And he’s got be strong
And he’s got to be fast
And he’s got to be straight from the fight
So sings Bonnie Tyler at http://www.youtube.com/watch?v=OBwS66EBUcY
If you’ll indulge me for a moment, this post is about writing and the hero’s arc and the need for a hero, with a twist. It’s on something I learned about writing. That the most interesting heroes you can write about aren’t chiselled jawed hunks in homo-erotic spandex. No.
The most interesting heroes are ordinary men with flaws who can do heroic deeds. And jumping over tall buildings isn’t one of them.
I’ve met many heroes but I always remember the day I realised I’d met one. He was first hero so to speak.
I worked in an office and in a wee corner office there were two men jammed in sharing a desk. They were both small men, hunched and combed-over. Shiny trousers and jackets with patches at the elbows. Grey men. They were the butt of many office jokes.
But through work I got to know one of them well. He did a job that required exceptional concentration and great attention to detail.
One Friday I offered to buy him a drink after work, I was getting married the next day and frankly he was the only one in the office that I’d buy a drink.
Anyway, he limped alongside me to the pub then he took a half pint of heavy beer then stood to say goodbye. He had 5 miles to walk home and with his bad leg it took a him a while, he said. I looked at him, perhaps seeing him for the first time. He had curvature of the spine and his sight wasn’t so good. A National Health hearing aid was stuck behind his right ear.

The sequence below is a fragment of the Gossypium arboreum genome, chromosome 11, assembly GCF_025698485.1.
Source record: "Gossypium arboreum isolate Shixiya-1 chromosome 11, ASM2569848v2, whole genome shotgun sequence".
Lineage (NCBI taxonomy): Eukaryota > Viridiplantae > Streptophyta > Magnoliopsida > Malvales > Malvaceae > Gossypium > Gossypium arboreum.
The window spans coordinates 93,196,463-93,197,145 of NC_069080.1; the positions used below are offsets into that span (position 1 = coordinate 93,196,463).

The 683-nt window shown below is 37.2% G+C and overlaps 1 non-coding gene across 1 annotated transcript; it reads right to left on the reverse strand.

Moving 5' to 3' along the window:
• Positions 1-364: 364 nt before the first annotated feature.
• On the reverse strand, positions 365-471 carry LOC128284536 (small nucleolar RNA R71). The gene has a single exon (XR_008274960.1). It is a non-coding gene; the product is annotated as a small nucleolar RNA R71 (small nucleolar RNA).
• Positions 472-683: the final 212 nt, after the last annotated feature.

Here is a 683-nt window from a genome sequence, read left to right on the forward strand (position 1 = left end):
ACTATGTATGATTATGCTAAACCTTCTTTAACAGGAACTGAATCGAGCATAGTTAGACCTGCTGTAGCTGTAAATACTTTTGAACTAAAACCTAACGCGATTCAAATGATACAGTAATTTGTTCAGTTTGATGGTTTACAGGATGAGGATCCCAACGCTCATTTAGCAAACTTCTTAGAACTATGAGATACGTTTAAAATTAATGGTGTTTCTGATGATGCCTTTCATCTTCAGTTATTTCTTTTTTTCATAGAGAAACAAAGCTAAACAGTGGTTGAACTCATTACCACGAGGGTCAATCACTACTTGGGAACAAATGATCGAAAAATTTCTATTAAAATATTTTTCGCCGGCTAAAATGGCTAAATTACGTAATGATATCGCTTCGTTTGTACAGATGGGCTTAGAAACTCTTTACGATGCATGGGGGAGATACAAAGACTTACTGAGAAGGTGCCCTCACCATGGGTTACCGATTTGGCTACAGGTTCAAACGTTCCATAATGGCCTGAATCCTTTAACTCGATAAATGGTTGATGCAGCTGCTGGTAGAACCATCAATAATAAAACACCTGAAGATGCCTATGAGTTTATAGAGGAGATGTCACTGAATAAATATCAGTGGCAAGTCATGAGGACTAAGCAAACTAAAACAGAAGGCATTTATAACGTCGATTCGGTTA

I offered to drive him home, by way of compensation for keeping him late. He accepted and I got my car and headed to his house. He explained that his wife was profoundly deaf and her eyesight was worse than his. She fretted if he was late. He was the only person she knew in the whole world. As we drove we talked about the latest rumours that the company was downsizing. I was worried because I was about to be married, he was concerned because he had no savings and he needed to support his wife.
We got to his house. A terraced house idential to the thousands of others in the housing scheme he lived in. The garden was neat and tidy, the door was freshly painted and at the window stood a slight woman staring out with a look of worry on her face.
He wished me a happy marriage got out the car and limped slowly up to his house.
I wish I could say I empathised with him, but i didn’t. I was a callow youth with my own worries and a future to get after. But years later I thought about him and I realised that he was, if nothing else, a hero.
Men who swing into battle are not heroes. They have courage, grit and determination. But heroes? No.
People who can endure the slings and arrows of outrageous fortune, people who can stoop to rebuild their life’s work with worn out tools. People who can keep their counsel and look after another human being while being ridiculed for things that they have no control over. People who live with their disabilities and still continue to have a life rich in meaning beyond the grasp of callow men. These are the heroes. There is probably one close to you right now.
And so, to return to writing. Writing can be about men who wear their underpants outside of their tights but it’s unlikely to be interesting. Real interest lies in people who are flawed, but come the time they are there for another person. And they endure.
Above all else, they endure.